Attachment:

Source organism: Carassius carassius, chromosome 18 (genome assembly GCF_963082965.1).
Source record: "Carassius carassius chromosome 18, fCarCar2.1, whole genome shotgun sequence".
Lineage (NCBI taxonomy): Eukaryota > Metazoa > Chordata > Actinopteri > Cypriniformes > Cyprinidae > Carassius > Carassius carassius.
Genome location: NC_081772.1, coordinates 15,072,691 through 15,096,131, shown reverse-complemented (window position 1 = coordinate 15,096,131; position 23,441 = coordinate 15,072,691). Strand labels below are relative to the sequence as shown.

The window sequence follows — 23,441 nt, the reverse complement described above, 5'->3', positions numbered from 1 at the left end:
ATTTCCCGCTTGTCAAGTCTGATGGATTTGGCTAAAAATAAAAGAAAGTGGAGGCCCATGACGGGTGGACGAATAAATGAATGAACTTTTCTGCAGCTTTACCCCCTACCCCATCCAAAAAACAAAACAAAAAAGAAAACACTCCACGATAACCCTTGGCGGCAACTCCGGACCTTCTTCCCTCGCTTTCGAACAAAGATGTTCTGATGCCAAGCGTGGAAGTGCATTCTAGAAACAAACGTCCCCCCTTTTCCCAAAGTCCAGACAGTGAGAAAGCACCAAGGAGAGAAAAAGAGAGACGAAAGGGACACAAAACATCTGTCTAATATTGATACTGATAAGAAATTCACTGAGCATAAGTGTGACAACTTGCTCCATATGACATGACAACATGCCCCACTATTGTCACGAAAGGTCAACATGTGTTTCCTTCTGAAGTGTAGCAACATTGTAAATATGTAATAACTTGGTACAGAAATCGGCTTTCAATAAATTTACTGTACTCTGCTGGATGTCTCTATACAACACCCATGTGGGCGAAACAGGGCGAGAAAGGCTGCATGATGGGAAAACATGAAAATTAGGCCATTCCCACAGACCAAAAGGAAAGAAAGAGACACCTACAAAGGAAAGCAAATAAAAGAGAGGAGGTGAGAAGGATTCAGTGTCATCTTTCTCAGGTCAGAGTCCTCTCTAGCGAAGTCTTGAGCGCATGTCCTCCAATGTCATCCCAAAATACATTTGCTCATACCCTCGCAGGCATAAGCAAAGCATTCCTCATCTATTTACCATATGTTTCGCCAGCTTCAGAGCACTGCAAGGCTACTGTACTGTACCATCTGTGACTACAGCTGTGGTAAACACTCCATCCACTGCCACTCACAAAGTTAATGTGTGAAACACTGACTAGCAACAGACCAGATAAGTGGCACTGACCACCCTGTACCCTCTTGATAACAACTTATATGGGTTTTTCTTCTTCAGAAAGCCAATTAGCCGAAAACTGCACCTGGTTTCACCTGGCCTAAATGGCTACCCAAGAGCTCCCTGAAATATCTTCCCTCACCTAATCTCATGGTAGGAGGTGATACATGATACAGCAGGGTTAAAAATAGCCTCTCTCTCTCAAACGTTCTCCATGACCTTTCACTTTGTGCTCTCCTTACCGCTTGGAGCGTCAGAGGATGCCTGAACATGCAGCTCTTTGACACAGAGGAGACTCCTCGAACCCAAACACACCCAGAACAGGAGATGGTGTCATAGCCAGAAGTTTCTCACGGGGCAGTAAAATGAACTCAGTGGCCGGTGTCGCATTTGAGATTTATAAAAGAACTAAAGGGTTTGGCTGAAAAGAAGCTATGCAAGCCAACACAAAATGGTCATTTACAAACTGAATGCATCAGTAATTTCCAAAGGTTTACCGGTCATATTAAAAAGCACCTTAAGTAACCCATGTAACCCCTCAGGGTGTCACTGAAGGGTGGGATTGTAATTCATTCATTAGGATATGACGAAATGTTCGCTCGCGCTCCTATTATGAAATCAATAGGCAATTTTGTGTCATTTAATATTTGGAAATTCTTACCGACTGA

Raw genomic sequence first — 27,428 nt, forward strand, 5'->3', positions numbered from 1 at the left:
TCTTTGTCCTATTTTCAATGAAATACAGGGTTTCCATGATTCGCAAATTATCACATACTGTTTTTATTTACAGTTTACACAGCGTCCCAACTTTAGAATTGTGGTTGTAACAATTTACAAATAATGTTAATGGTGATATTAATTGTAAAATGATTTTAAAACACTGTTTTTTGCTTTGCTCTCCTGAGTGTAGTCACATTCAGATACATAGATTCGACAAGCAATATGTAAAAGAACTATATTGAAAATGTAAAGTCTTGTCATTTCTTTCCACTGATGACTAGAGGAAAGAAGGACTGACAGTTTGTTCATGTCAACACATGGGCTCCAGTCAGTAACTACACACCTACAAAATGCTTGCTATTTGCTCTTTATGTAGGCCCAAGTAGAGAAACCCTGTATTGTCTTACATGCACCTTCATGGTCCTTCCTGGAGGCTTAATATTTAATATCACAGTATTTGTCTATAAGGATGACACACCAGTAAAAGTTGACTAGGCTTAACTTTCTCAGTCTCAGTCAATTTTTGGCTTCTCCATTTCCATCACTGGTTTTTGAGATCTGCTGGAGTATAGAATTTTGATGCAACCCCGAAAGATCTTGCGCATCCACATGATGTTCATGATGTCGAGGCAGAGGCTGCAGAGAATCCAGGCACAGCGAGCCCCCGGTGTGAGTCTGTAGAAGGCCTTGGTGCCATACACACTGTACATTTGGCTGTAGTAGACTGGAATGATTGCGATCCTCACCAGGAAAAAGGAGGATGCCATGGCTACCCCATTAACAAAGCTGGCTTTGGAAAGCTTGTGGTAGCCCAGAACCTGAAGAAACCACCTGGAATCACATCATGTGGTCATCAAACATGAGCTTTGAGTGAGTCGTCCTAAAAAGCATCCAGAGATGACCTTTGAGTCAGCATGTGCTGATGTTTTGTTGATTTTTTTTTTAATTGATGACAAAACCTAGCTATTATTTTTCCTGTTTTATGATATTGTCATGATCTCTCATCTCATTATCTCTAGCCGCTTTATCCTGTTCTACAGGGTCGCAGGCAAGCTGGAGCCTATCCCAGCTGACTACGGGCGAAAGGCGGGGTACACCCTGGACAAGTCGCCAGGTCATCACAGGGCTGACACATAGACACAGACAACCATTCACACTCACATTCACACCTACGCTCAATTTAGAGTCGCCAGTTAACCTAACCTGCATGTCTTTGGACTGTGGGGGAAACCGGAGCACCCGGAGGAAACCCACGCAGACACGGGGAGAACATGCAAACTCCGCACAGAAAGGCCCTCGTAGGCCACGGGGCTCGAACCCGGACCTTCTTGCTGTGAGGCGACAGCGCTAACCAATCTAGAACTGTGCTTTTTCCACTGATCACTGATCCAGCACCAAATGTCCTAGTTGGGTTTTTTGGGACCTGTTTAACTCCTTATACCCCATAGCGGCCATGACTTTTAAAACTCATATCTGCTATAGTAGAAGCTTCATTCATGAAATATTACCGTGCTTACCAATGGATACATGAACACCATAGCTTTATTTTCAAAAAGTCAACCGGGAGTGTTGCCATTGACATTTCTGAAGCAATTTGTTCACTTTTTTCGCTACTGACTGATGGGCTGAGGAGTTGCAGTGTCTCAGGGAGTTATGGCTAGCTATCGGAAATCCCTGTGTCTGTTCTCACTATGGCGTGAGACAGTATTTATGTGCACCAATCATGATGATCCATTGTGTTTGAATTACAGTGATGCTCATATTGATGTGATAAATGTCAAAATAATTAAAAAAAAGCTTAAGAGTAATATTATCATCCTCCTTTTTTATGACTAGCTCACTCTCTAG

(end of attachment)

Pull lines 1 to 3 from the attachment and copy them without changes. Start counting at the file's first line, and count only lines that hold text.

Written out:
Source organism: Carassius carassius, chromosome 18 (genome assembly GCF_963082965.1).
Source record: "Carassius carassius chromosome 18, fCarCar2.1, whole genome shotgun sequence".
Lineage (NCBI taxonomy): Eukaryota > Metazoa > Chordata > Actinopteri > Cypriniformes > Cyprinidae > Carassius > Carassius carassius.